But times changed overnight on Nov. 4; we've come a long way since N.W.A.'s Straight Outta Compton. Gangsta rap was biggest from 1989 to 1992, a time when blacks needed a new voice. Now that their voice, once relegated to an urban soapbox, has reached the highest level of office in the country, we could start hearing real conversations instead of posturing pronouncements intended to inflame.
Some of these real conversations were started, in fact, by Obama himself. In early 2008, the jokester rapper Ludacris appeared on a mix tape by DJ Drama for a track called "Politics as Usual," professing his support for Obama but calling Hillary Clinton a "bitch." Instead of issuing a statement about it, Obama called a personal meeting with Ludacris to discuss the matter. Ludacris kept the details of their meeting private, but said after the election, "Now that Barack has won, I can honestly say that we are all fortunate to witness a period in America's history when we rose to our best."
For too long, we were excluded from the American dream. And now we have a chance to be part of the American dream. . . . Obama's running so we all can fly.
—Jay-Z, November 2008.
When asked why he'd named Jay-Z's American Gangster as a top pick in hip-hop, Obama struggled. "You know, it tells a story," he said, which is a less than insightful reason to cite for liking a concept album that's based on a movie. If even Obama can't find anything below the surface of Jay-Z's raps, it's worth wondering if there's anything there.
Looking at Jay-Z's recent output, there's a pronounced lack of innovation. Since the turn of the century, after payday hits like "Hard Knock Life" and "Big Pimpin'," Jay-Z has thought of rapping as an afterthought to his record label, Roc-a-Fella Records, his clothing line, Rocawear, his ownership in the New Jersey Nets and his $150 million deal with Live Nation. Jay-Z's residence on the hip-hop stage is more of an exciting presence than a pioneering one, imparting, not unlike Sarah Palin, an "energizing" quality.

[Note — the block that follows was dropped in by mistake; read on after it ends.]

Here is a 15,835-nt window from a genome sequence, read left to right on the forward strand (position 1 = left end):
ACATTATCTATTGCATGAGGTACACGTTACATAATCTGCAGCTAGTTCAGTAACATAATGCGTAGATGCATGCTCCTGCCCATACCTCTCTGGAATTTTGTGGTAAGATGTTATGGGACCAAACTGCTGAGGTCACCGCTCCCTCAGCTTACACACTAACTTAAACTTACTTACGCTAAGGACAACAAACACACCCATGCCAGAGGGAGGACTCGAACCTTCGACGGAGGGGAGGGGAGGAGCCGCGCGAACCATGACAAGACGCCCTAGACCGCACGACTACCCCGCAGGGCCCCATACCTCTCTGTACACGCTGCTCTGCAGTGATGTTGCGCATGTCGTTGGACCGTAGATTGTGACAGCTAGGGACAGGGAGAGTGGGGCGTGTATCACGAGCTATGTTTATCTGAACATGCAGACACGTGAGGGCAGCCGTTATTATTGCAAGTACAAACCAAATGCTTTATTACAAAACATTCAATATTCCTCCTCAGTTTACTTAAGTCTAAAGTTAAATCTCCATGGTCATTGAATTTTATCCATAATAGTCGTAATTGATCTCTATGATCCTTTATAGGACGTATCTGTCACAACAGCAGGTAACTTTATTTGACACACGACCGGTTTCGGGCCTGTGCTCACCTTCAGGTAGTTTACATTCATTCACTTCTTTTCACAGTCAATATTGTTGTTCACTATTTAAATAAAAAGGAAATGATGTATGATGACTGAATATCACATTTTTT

Common, who is generally cited as the first rapper to include a lyrical reference to Obama, on a 2005 remix of Jadakiss' "Why," has a new album out, Universal Mind Control. It includes just one reference to the president-elect, a track, "Changes," that pairs the line "See a black man run, we need him to win" with a spoken-word outro that attempts to equate Common's stature with Obama's. The rest of the album is mostly a horny rapper's attempt to find less crude ways to say he wants to get laid. The record's defining moment comes when Common, during the song "Sex 4 Sugar," cuts the beat silent and raps in all earnestness, "I'm'a touch you where the sun don't shine!"